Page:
The tip in this article that I found the most helpful were stating the ability to reproduce theauthor’s abstract (and giving clear instructions on how to do so) in the bibliography. This can be a major time saver when the purpose of the annotations is simply to record the overview of the source for reference on the source’s credibility and relevance to the newresearch. Secondly, the article’s breakdown of how to write your own abstract for the works was very helpful as I personally do not have a lot of experience with creating annotated bibliographies or abstracts for research works. Lastly, Ifoundthe tip to read the works being annotated in chronological order to determine which research is original vs. derivativeof previous works to be very insightful. Doing so could benefit research when comparing/contrasting sources and explaining where specificideas originated from, as well as which works may have disproved the researchof others. – Gabriella
Being a Literature Pack Rat With Evernote
The answer to this problem is to hoard valuable literature like there is no tomorrow. My favorite tool for doing so is Evernote.
Evernote allows you to create notes that you can tag for keywords and place in customized notebooks. This allows you to annotate sources quickly and efficiently and to save all your annotations in one place. Evernote also works across all platforms, meaning you can access all your notes on your desktop, tablet, or mobile device, or even online from a public computer. Also: IT’S FREE.
As you can tell: I think Evernote is just about the greatest invention known to man ;-).
The Pro version, which is $60 per year, even allows you to import and annotate PDFs.
With the Google Chrome Evernote Web Clipper, you can even save entire webpages offline.
Now, whenever someone asks me something like the best way to optimize a mobile website, or what the top ten usability testing tools are, I can recall that information in seconds. More importantly: when I’m in the middle of a project and need to refamiliarize myself with a best practice, every single best practice I’ve ever encountered is available to me.
Regardless of whether you use a particular tool: if you want to be the best professional you can be, you need to hoard knowledge, and you use to manage this knowledge stockpile so that it is useful to you and others.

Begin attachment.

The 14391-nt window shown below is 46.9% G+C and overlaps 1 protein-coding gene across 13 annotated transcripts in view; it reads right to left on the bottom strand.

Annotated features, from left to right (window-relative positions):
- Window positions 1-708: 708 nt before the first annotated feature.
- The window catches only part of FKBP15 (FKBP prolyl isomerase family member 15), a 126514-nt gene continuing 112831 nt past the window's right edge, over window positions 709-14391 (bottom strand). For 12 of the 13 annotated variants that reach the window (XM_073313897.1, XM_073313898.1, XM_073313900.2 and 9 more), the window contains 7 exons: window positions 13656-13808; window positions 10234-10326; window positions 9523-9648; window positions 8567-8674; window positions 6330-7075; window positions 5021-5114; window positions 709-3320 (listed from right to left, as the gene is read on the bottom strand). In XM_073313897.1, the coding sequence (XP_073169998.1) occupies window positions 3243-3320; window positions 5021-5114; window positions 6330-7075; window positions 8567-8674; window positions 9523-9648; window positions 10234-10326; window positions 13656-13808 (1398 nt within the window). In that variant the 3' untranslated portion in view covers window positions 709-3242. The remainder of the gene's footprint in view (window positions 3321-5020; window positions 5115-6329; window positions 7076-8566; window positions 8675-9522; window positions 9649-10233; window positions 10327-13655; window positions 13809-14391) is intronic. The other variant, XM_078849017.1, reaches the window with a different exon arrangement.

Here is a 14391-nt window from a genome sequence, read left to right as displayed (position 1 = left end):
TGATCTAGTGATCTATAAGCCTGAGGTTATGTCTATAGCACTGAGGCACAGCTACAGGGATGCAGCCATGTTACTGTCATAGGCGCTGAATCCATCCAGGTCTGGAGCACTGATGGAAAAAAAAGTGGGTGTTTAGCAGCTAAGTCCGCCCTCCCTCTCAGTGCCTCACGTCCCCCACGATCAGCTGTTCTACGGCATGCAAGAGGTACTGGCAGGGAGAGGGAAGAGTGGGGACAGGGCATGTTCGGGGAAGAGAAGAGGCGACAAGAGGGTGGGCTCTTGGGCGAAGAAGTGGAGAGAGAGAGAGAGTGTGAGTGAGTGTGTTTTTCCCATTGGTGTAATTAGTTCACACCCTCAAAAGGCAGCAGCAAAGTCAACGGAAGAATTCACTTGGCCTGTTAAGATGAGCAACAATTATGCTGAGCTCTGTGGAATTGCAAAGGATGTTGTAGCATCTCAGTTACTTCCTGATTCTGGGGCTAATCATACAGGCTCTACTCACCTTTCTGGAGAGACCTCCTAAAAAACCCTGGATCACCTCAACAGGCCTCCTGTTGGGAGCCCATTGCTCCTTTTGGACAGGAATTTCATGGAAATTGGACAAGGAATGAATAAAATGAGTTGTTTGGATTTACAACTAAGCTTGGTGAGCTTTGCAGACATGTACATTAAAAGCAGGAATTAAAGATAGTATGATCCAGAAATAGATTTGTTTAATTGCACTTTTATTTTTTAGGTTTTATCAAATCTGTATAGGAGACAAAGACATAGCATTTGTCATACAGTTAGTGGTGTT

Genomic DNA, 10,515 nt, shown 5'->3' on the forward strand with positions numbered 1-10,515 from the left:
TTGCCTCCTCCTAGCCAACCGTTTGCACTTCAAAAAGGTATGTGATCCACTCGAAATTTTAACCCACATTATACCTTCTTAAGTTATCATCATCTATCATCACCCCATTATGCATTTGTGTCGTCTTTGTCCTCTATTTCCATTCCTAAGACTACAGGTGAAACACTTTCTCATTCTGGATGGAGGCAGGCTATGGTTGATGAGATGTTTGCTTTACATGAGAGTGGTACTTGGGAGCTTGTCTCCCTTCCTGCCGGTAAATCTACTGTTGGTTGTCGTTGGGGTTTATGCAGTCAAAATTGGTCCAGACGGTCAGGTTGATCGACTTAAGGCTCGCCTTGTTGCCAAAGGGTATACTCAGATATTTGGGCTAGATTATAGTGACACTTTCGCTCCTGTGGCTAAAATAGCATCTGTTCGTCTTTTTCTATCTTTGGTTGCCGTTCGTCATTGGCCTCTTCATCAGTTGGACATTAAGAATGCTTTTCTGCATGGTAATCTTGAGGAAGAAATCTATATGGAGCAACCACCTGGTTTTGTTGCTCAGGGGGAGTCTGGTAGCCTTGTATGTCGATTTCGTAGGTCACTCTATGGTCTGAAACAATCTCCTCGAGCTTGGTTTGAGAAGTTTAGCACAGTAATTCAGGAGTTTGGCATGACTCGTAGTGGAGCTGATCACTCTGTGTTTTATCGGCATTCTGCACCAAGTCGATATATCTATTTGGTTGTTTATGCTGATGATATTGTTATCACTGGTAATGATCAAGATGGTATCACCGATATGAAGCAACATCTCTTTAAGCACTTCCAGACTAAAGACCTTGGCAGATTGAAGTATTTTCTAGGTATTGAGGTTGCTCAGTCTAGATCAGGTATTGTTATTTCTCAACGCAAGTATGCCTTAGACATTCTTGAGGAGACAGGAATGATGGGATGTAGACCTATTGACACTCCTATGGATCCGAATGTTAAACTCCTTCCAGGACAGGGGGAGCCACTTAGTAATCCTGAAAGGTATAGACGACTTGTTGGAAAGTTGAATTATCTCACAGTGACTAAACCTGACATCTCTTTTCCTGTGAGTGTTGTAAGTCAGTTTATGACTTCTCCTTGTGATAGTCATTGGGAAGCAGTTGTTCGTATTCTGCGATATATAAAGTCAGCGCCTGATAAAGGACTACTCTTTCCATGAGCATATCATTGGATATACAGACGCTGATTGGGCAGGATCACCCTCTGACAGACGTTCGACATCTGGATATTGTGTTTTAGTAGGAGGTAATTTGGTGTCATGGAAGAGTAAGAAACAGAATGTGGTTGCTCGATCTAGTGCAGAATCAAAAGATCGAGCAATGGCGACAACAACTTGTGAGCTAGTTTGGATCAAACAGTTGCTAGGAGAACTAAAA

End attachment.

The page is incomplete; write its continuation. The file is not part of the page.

A few of the tips listed in this article that I personally use when researching are to read the abstract first, avoid plagiarism by taking notes in my own words, use an orderly system when taking notes, keep full record and info about my sources, and allow myself plenty of time to read through the research I need. I cannot tell you how much time I’ve saved myself by reading the abstract of a paper in order to determine whether or not it’s going to have the information I need. The author will highlight the main points of their paper in the abstract and that allows me to get a quick overview of the content. Using an orderly system and keeping track of my sources has also helped save me time while writing research papers. Most often my notes fit into the rough outline of my paper based on which section they fall under. And if I am using multiple sources I make sure that I keep track of which notes came from which source so that way I don’t have to wast time going back through papers, books, or other sources to find where I got a piece of information. While on the subject of how I organize my notes, I also find it helps me save time by already writing my notes in my own words so that when I’ve finished my paper I don’t need to worry about plagiarism because I already reworded my notes from the start. Of course while most of the tips I find the most useful help save time, nothing quite takes the stress and pressure off of me by starting an assignment early and giving myself plenty of time to get it done. This allows me to carefully read what I need to as well as have the time to write multiple drafts, ensuring I have an accurate and carefully written paper. – Rachael